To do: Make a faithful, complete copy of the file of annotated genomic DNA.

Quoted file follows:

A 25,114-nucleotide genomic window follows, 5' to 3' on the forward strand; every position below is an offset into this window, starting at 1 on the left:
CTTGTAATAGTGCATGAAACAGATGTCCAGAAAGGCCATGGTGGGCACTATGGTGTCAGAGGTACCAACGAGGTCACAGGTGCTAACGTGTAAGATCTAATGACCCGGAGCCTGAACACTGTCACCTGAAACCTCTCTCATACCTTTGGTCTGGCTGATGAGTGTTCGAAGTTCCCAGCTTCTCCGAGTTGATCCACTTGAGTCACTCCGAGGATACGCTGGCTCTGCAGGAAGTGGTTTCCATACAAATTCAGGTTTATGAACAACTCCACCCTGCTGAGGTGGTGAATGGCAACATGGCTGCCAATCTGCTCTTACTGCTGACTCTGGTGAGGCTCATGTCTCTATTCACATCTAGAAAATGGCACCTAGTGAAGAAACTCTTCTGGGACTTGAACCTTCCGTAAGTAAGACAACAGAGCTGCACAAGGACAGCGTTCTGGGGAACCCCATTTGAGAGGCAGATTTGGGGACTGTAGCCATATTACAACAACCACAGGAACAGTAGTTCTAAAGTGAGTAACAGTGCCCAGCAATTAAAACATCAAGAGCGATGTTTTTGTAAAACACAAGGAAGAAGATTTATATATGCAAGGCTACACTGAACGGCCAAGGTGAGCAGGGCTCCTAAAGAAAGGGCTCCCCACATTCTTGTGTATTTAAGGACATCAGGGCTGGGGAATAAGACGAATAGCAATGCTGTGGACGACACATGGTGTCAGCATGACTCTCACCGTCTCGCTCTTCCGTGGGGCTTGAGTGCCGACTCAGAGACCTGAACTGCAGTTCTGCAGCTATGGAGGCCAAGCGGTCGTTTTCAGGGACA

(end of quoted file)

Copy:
A 25,114-nucleotide genomic window follows, 5' to 3' on the forward strand; every position below is an offset into this window, starting at 1 on the left:
CTTGTAATAGTGCATGAAACAGATGTCCAGAAAGGCCATGGTGGGCACTATGGTGTCAGAGGTACCAACGAGGTCACAGGTGCTAACGTGTAAGATCTAATGACCCGGAGCCTGAACACTGTCACCTGAAACCTCTCTCATACCTTTGGTCTGGCTGATGAGTGTTCGAAGTTCCCAGCTTCTCCGAGTTGATCCACTTGAGTCACTCCGAGGATACGCTGGCTCTGCAGGAAGTGGTTTCCATACAAATTCAGGTTTATGAACAACTCCACCCTGCTGAGGTGGTGAATGGCAACATGGCTGCCAATCTGCTCTTACTGCTGACTCTGGTGAGGCTCATGTCTCTATTCACATCTAGAAAATGGCACCTAGTGAAGAAACTCTTCTGGGACTTGAACCTTCCGTAAGTAAGACAACAGAGCTGCACAAGGACAGCGTTCTGGGGAACCCCATTTGAGAGGCAGATTTGGGGACTGTAGCCATATTACAACAACCACAGGAACAGTAGTTCTAAAGTGAGTAACAGTGCCCAGCAATTAAAACATCAAGAGCGATGTTTTTGTAAAACACAAGGAAGAAGATTTATATATGCAAGGCTACACTGAACGGCCAAGGTGAGCAGGGCTCCTAAAGAAAGGGCTCCCCACATTCTTGTGTATTTAAGGACATCAGGGCTGGGGAATAAGACGAATAGCAATGCTGTGGACGACACATGGTGTCAGCATGACTCTCACCGTCTCGCTCTTCCGTGGGGCTTGAGTGCCGACTCAGAGACCTGAACTGCAGTTCTGCAGCTATGGAGGCCAAGCGGTCGTTTTCAGGGACA